Existentialism lacks not only a concrete definition, but also concrete categorical placement; it is viewed as a cultural movement and a philosophical position[1][2].

I’ve interpreted existentialism in my “30ish days of Existential Research” as the study of myself to the deepest possible depth to unveal (or at least provide some strong hints) as to what constitutes my most core being and authentic self.



The analysis of human existence

The centrality of human choice



Existentialism centers around the belief that analysis of the human existence begins with the human subject – not merely the thinker, but the acting, living, feeling human.  The analysis of one’s self is of the utmost importance because in doing so, one can understand the concrete, inward nature of his/her existence and live life passionately and sincerely (“authentically”).

  • Personal consciousness precedes all ideologies and preconceptions:  Individuals are individuals first, and prior to being related to anything else, they are related to their own existence.

“The subjective thinker has only one setting—existence—and has nothing to do with localities and such things. The setting is inwardness in existing as a human being; the concretion is the relation of the existence-categories to one another.”

– Soren Kierkegaard[1]

  • Authenticity and Concreteness:  The inquisition into self, can lead to identifying that which is always there – concrete ways of being in the world, concrete amongst all ideologies and categories. This concrete individual existence must be the primary source of information in the study of man, and in understanding the concrete nature of their being, one can live authentically – that is – one can act as oneself, not as “one” acts or as “one’s genes” or any other essence requires. [1]

The authentic act is one that is in accordance with one’s freedom.[1]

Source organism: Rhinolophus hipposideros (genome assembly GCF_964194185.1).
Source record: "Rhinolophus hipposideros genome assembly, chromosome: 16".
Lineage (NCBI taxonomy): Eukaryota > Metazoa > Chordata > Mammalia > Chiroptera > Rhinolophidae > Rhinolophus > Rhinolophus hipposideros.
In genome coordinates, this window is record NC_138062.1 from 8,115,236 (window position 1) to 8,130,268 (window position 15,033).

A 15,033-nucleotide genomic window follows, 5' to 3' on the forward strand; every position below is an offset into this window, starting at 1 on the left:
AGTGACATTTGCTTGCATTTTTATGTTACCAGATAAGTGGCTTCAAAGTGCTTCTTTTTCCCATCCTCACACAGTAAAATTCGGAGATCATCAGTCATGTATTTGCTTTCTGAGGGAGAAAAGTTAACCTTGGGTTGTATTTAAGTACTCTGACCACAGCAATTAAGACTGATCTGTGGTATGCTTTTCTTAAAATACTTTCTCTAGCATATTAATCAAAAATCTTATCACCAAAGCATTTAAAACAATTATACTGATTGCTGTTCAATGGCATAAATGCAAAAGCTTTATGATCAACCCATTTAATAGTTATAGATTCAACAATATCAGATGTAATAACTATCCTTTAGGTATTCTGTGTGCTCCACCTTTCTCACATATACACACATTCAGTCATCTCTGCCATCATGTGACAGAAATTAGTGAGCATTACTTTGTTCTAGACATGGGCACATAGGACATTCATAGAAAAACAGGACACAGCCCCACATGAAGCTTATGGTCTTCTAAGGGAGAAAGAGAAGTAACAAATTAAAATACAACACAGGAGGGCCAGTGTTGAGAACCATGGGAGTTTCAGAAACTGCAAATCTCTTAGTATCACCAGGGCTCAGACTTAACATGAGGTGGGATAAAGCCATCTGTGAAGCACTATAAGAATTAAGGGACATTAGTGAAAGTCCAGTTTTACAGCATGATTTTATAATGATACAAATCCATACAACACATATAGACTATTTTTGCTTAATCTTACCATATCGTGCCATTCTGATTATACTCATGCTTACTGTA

Each individual—not society or religion—is solely responsible for giving meaning to life and living it passionately and sincerely (“authentically”).[1]

  • Absurdism (“meaninglessness”, “amorality” and “unfairness”) is critical to existentialism’s focus on individual choice.  It proposes that anything can happen to anyone at any time: good things to bad people and bad things to good people; therefore, life is absurd and there is no meaning in the world beyond what meaning we give it.  In choosing our own meaning, we are inherently responsible for our actions and subjective interpretations in life.



  • Existentialism began in the late 19th and early 20th century. Søren Kierkegaard is generally considered to have been the first existentialist philosopher though he did not use the term existentialism.
  • The term “existentialism” was coined by the French Catholic philosopher Gabriel Marcel in the mid-1940s, and the first to adopt the term as a self-description was Jean-Paul Sartre.
  • 1946 Jean-Paul Sartre’s lecture “Existentialism Is a Humanism” saying, “Existence precedes essence”
  • Simone de Beauvoir, an important existentialist who spent much of her life as Sartre’s partner, wrote about feminist and existentialist ethics in her works, including The Second Sex and The Ethics of Ambiguity.
  • Existentialism became popular in the years following World War II.



 [1] Wikipedia article: ‘Existentialism’

[2] Stanford Encyclopedia of Philosophy